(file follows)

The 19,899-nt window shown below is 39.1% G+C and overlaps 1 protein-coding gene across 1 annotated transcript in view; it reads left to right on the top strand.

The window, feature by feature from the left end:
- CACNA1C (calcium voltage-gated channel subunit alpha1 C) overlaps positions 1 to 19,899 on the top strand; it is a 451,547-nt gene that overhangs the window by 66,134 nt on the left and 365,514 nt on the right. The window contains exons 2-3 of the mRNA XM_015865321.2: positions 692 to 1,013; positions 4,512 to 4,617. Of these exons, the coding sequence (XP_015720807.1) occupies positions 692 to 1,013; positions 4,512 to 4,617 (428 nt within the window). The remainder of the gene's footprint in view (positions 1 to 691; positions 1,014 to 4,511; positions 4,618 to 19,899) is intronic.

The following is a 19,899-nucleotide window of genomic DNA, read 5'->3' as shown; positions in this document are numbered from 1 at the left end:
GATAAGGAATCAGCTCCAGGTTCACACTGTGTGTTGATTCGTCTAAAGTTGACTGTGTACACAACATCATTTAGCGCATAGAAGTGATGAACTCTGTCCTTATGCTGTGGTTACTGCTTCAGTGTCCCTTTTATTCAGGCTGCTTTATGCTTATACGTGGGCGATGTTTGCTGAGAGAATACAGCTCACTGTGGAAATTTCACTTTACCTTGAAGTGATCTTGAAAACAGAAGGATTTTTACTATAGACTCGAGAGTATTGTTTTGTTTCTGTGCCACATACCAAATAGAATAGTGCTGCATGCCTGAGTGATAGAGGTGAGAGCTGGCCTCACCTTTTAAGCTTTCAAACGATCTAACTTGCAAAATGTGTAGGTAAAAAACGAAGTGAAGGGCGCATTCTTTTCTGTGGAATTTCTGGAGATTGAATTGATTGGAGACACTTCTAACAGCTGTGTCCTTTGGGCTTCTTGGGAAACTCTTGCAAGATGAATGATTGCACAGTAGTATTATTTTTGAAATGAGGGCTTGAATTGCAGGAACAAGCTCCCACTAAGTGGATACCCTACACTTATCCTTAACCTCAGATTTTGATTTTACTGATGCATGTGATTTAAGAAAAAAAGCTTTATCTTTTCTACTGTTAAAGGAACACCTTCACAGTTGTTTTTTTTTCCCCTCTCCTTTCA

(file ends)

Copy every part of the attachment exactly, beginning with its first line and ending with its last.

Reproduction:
The 19,899-nt window shown below is 39.1% G+C and overlaps 1 protein-coding gene across 1 annotated transcript in view; it reads left to right on the top strand.

The window, feature by feature from the left end:
- CACNA1C (calcium voltage-gated channel subunit alpha1 C) overlaps positions 1 to 19,899 on the top strand; it is a 451,547-nt gene that overhangs the window by 66,134 nt on the left and 365,514 nt on the right. The window contains exons 2-3 of the mRNA XM_015865321.2: positions 692 to 1,013; positions 4,512 to 4,617. Of these exons, the coding sequence (XP_015720807.1) occupies positions 692 to 1,013; positions 4,512 to 4,617 (428 nt within the window). The remainder of the gene's footprint in view (positions 1 to 691; positions 1,014 to 4,511; positions 4,618 to 19,899) is intronic.

The following is a 19,899-nucleotide window of genomic DNA, read 5'->3' as shown; positions in this document are numbered from 1 at the left end:
GATAAGGAATCAGCTCCAGGTTCACACTGTGTGTTGATTCGTCTAAAGTTGACTGTGTACACAACATCATTTAGCGCATAGAAGTGATGAACTCTGTCCTTATGCTGTGGTTACTGCTTCAGTGTCCCTTTTATTCAGGCTGCTTTATGCTTATACGTGGGCGATGTTTGCTGAGAGAATACAGCTCACTGTGGAAATTTCACTTTACCTTGAAGTGATCTTGAAAACAGAAGGATTTTTACTATAGACTCGAGAGTATTGTTTTGTTTCTGTGCCACATACCAAATAGAATAGTGCTGCATGCCTGAGTGATAGAGGTGAGAGCTGGCCTCACCTTTTAAGCTTTCAAACGATCTAACTTGCAAAATGTGTAGGTAAAAAACGAAGTGAAGGGCGCATTCTTTTCTGTGGAATTTCTGGAGATTGAATTGATTGGAGACACTTCTAACAGCTGTGTCCTTTGGGCTTCTTGGGAAACTCTTGCAAGATGAATGATTGCACAGTAGTATTATTTTTGAAATGAGGGCTTGAATTGCAGGAACAAGCTCCCACTAAGTGGATACCCTACACTTATCCTTAACCTCAGATTTTGATTTTACTGATGCATGTGATTTAAGAAAAAAAGCTTTATCTTTTCTACTGTTAAAGGAACACCTTCACAGTTGTTTTTTTTTCCCCTCTCCTTTCA